“We [need to] arm our friends, not our enemies,” Boykin said. “We don’t arm these Islamic groups like the Free Syrian Army and the rebel groups in Libya, we arm our friends like the Kurds and the Christian militias that want to fight for themselves.”
Lastly, Boykin said that the United States should equip the U.S. Special Operations Command with everything they need to arm, train and lead trusted militia groups in the fight against ISIS.
- christian post
California, March 12, 2015: Brian Ivie, a 24-year-old filmmaker from Orange County, California, set out three years ago to South Korea to make the film to end all films. Fortunately for him, that didn’t work out. Instead, he encountered the man he now calls his spiritual father — and became a curator of this man’s powerful and profound story of sacrifice and love.
Ivie, eager and working from a script set in his mind of how things would certainly go, set out on Dec. 15, 2011, for Seoul, South Korea, with a crew of 11 (mostly friends and his younger brother, Kevin) after a simple email exchange with Pastor Lee Jong-rak.
The story that catapulted Ivie on his path was a 2011 feature about a South Korean pastor’s drop box for abandoned babies published in the Los Angeles Times:
One is deaf, blind and paralyzed; another has a tiny misshapen head. There’s a baby with Down syndrome, another with cerebral palsy, still another who is quadriplegic, with permanent brain damage.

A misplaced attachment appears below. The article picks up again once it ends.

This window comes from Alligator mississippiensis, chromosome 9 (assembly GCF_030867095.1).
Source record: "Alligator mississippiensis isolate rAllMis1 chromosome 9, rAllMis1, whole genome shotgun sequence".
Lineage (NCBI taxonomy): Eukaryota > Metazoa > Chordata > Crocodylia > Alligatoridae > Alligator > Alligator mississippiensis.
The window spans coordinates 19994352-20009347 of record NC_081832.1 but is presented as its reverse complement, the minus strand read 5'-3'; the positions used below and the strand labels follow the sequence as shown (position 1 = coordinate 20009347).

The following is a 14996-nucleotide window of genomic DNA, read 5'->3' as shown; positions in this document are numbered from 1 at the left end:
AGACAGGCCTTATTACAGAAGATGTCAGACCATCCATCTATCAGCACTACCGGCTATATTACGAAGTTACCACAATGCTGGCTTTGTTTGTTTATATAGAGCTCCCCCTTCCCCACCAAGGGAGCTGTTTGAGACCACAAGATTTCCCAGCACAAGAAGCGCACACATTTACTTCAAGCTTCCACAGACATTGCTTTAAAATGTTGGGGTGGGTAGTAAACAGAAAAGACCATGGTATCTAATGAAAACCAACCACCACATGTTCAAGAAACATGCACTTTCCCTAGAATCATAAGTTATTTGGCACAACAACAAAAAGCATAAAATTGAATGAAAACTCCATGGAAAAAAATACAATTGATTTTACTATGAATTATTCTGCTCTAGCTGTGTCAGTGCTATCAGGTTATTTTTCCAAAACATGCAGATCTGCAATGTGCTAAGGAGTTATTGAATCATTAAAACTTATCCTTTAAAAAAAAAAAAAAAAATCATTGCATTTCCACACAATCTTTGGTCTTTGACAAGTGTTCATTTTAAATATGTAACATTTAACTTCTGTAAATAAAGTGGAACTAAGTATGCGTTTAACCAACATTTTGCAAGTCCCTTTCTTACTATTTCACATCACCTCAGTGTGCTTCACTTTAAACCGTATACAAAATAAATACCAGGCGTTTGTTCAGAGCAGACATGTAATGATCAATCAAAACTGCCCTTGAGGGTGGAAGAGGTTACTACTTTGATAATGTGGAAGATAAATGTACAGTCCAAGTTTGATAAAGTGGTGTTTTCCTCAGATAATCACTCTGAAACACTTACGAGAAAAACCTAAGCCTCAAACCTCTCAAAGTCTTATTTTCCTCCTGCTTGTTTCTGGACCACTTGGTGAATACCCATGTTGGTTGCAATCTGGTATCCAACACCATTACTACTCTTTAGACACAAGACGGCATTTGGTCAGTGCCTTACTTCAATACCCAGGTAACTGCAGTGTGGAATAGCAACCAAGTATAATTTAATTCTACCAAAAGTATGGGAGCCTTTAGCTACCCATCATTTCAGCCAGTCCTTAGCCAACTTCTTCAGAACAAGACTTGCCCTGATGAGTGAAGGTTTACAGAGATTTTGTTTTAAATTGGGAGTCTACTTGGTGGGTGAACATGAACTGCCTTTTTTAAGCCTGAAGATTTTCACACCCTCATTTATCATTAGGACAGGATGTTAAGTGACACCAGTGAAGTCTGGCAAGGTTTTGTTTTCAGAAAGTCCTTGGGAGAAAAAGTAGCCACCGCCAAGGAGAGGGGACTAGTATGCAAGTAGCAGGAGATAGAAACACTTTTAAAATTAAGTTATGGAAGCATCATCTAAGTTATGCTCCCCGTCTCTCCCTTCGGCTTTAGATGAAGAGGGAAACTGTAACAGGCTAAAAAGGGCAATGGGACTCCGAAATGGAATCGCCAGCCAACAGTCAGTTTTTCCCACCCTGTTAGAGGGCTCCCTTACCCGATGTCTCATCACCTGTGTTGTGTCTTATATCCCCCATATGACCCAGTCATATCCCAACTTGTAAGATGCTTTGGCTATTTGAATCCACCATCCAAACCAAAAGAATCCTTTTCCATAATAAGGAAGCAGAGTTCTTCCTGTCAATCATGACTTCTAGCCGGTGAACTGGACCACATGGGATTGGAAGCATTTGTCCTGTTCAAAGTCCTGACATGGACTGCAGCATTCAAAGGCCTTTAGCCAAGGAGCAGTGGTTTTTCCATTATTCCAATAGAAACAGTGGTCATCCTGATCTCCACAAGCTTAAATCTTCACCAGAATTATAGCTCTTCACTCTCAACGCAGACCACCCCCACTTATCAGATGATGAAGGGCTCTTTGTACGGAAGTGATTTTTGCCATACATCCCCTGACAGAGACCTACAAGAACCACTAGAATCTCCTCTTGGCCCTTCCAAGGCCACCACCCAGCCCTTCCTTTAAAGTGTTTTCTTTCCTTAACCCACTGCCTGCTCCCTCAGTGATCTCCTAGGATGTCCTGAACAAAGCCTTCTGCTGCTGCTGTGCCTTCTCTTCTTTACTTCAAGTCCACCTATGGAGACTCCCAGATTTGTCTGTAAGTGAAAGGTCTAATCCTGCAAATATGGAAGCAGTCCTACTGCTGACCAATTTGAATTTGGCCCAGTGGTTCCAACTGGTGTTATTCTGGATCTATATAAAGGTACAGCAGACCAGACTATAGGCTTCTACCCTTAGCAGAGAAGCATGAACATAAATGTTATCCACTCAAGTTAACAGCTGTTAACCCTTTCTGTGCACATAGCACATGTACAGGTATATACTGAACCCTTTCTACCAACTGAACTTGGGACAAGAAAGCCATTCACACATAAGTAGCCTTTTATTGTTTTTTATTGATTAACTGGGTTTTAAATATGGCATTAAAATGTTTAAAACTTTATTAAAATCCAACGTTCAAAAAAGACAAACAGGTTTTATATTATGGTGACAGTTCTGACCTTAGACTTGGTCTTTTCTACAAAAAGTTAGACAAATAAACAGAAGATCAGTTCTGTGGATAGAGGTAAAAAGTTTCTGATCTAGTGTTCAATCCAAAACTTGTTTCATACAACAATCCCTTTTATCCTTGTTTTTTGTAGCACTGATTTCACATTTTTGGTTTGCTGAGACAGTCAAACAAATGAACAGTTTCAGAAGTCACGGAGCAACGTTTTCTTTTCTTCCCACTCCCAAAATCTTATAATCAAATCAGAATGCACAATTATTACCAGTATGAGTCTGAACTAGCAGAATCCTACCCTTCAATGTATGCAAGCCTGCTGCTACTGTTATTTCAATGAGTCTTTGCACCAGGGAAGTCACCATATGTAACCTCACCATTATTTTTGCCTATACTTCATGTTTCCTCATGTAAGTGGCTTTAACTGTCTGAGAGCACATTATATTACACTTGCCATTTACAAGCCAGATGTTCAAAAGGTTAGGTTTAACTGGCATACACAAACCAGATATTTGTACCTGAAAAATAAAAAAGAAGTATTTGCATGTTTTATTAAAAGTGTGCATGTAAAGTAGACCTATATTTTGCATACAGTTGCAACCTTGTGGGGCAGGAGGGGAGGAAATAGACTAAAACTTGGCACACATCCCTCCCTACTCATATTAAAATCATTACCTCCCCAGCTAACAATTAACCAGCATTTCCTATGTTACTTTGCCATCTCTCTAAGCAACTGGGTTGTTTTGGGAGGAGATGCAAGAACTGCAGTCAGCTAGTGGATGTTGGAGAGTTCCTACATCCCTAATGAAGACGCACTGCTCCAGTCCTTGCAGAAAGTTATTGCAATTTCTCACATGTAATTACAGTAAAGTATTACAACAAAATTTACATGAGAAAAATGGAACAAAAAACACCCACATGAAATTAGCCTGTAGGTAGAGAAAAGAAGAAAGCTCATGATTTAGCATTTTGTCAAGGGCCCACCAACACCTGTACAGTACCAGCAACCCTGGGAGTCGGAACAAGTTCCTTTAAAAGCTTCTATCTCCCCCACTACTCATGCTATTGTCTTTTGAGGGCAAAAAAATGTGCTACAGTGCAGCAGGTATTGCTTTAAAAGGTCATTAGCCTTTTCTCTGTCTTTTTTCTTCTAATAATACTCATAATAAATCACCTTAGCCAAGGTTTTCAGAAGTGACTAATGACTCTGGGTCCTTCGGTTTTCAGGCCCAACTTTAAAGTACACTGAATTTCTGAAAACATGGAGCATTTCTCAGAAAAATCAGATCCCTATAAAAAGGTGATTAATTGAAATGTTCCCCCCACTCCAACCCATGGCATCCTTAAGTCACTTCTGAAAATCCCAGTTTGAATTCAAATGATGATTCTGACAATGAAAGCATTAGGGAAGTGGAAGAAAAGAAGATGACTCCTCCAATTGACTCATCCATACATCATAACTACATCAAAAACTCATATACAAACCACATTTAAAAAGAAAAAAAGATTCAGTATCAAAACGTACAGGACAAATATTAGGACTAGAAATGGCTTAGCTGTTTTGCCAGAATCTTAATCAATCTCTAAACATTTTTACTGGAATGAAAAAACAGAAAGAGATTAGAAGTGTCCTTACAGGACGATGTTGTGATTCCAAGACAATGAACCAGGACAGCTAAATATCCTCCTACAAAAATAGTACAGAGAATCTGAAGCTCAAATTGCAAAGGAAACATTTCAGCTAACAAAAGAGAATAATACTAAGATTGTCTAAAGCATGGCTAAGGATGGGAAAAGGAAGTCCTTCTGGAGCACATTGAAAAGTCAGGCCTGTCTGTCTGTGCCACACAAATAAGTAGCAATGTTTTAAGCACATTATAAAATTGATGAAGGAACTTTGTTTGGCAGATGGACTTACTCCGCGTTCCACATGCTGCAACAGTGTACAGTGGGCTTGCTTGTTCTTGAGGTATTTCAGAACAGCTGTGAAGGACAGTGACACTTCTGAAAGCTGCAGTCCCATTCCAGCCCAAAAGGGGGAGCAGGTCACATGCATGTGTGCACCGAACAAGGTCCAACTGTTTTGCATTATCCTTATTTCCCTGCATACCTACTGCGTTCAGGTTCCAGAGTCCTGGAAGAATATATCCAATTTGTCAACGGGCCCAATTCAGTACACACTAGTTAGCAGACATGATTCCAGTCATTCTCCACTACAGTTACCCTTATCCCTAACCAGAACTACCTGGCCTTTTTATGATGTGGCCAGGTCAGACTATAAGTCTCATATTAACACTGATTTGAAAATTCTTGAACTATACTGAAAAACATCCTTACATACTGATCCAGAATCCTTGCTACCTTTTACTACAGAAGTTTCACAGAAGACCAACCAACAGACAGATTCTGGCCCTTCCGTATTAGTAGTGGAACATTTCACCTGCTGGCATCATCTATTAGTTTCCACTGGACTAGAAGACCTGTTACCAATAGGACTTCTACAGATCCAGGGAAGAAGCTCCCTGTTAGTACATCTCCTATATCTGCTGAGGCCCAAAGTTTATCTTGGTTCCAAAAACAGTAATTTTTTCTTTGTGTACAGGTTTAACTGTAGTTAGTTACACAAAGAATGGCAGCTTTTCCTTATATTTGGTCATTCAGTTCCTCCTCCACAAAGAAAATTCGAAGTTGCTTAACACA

But to Pastor Lee Jong-rak, they are all perfect. And they have found a home here at the ad hoc orphanage he runs with his wife and small staff. It is the only private center for disabled children in South Korea.
Then there was the “desperate, albeit well-meaning Kickstarter campaign” to crowdfund financing for the film project Ivie was sure would earn him an invitation to the Sundance Film Festival and position him as a film phenom.
Ivie’s Kickstarter campaign remains online, having collected $20,640 from 184 backers by Oct. 30, 2011, just two months before he boarded his first flight to South Korea.
“I remember when I read the article about him, I was instantly inspired: ‘South Korean pastor’s unwanted flock.’ And then I thought, well this is on the front page of the L.A. Times today, but tomorrow nobody’s gonna care. It was a calling. It was a command. In that moment, I knew I had to go to Korea to shoot a documentary film so the story, so the story wouldn’t die,” Ivie says in his video pitch for funding.
In the same video, even before meeting Pastor Lee, Ivie says, “This man changed my life from 6,000 miles away.”
It would turn out that Ivie was telling the truth — although he changed in ways he had not been expecting.